Froma Harrop: To our surprise, face masks will be partly missed
For starters, we will miss how they helped us avoid other diseases spread by human contact.
When told to wear face masks two COVID-plagued winters ago, we thought: "Can't wait until this is over and we no longer have to wear a piece of cloth over our mouth and nose. It's ugly. It interferes with breathing. It muffles voices and makes some conversations hard to follow."
But wear face masks we did. And responsible people still do -- without voicing complaint -- in establishments that require them and in other social gatherings where they are recommended. Members of my pod, even if they've been fully vaccinated, stick to the program if only to avoid making trouble for workers and others tasked with enforcing the rules.
But now that the Centers for Disease Control and Prevention is lightening up on the number of situations in which the public should wear face masks, our conversations have moved on. The CDC most recently advised that fully vaccinated people no longer need masks outdoors unless they are in a crowd. We are imagining a time when they might not be necessary at all. And this has led us to muse about the things we will actually miss when we no longer feel obliged to wear them.
For starters, we will miss how they helped us avoid other diseases spread by human contact. I haven't caught a single cold or suffered a stomach virus since the COVID prevention rules went into effect in March 2020.
Evidence mounts that masks -- plus hand-washing, plus social distancing -- have slashed the flu death toll. In the 2019-2020 flu season, the U.S. saw 24,000 to 62,000 deaths from influenza. By contrast, the number of flu deaths this time was 500 as of April 1, and the season will be over at the end of the month. Thus, there may be a case for continuing to wear face masks in densely packed crowds, say, in airports or on public transportation.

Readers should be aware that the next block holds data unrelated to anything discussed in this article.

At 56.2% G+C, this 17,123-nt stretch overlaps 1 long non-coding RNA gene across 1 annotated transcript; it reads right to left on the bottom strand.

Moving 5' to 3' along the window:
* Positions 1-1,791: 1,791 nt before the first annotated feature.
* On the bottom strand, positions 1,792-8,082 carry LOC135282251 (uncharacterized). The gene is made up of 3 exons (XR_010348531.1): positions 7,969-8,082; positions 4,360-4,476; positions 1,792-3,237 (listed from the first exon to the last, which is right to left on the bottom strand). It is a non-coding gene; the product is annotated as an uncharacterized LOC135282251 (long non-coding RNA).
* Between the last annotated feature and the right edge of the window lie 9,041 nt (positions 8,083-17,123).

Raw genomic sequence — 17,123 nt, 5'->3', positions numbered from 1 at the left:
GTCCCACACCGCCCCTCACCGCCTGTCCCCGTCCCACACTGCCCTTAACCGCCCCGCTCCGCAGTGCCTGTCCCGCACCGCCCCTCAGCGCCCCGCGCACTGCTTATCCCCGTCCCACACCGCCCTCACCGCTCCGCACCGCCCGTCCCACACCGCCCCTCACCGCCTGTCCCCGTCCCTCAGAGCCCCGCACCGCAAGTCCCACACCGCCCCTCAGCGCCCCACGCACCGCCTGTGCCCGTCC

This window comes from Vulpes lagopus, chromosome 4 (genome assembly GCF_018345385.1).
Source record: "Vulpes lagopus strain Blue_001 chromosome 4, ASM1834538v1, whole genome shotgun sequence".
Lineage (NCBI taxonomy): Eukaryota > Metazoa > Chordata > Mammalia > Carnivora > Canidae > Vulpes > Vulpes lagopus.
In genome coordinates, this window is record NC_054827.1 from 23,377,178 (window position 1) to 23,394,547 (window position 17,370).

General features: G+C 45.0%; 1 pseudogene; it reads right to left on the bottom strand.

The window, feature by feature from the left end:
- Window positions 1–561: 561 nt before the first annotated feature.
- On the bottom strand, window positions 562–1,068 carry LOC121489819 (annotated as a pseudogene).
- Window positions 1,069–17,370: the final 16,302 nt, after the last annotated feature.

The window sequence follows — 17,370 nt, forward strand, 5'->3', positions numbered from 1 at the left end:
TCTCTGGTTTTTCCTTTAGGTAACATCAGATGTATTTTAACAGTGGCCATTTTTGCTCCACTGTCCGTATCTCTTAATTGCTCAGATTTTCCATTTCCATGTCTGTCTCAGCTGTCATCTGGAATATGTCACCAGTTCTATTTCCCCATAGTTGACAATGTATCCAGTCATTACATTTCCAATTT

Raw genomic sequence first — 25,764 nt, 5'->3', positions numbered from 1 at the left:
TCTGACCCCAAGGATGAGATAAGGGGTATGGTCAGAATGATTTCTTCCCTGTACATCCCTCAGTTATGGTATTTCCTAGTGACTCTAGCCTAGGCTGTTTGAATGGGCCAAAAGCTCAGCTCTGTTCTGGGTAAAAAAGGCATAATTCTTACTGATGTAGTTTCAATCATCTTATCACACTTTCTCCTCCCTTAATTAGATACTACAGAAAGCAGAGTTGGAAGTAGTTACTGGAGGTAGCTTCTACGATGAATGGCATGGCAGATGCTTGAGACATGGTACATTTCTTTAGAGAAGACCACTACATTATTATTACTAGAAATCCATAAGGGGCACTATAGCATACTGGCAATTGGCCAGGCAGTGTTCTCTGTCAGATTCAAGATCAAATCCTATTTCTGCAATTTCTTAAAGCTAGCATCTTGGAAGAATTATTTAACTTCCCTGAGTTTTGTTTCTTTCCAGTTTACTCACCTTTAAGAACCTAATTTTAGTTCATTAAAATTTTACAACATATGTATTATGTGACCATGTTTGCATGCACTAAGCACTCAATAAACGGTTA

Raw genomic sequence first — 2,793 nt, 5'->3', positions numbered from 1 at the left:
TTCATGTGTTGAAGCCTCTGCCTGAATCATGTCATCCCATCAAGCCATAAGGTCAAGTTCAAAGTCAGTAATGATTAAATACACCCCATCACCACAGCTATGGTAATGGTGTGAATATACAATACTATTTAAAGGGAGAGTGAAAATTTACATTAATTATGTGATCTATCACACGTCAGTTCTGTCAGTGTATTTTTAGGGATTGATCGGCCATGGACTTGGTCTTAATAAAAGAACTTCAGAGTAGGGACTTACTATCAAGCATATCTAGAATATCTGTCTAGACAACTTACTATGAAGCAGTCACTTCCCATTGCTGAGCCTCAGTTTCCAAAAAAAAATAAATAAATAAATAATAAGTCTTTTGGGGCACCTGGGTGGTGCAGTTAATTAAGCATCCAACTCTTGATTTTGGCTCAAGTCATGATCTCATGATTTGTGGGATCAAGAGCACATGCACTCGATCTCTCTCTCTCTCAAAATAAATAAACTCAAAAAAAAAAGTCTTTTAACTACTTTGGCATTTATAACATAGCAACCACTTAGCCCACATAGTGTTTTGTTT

On the lighter side, pod members spoke about how having their mouths covered freed them from intense worry about their breath or food stuck in their teeth. Another advantage of masks is that in cold climates, they keep the bottom half of the face warm. And on the street, they bestowed a pleasant veil of privacy and even mystery that many will miss.
Then there was lipstick. What was the point of lipstick if no one would see it behind a mask? We who wore it will probably wear it again.
In the pre-COVID days, some attention was paid to an economic indicator dubbed the "lipstick index." After the downturn following 9/11, Leonard Lauder, heir to the Estee Lauder makeup company, made this prediction: As financially strapped consumers avoided big purchases, such as cars, they would instead reach for small luxuries such as lipstick. In other words, when the economy goes down, lipstick sales go up.
Of course, masks made the lipstick index irrelevant, not that it was taken very seriously before. Lipstick sales plunged despite the early COVID-sick economy. Interestingly, sales of skin care and body care products, particularly body creams, remained strong.
Starting in March, makeup sales saw something of an uptick but still haven't recovered from the falloff early in the pandemic, according to market research company NPD. And though online sales remain strong, brick-and-mortar stores are now doing a better business in skin care and hair products, a reflection of more people leaving home to shop. As more faces come out in public, cosmetic counters may get very busy.
What a strange time this has been. It's been strange for so long that going back to what was normal may itself feel strange. And as we think about it, some of it will be missed.
Froma Harrop is a nationally syndicated columnist whose work appears regularly in the Grand Forks Herald.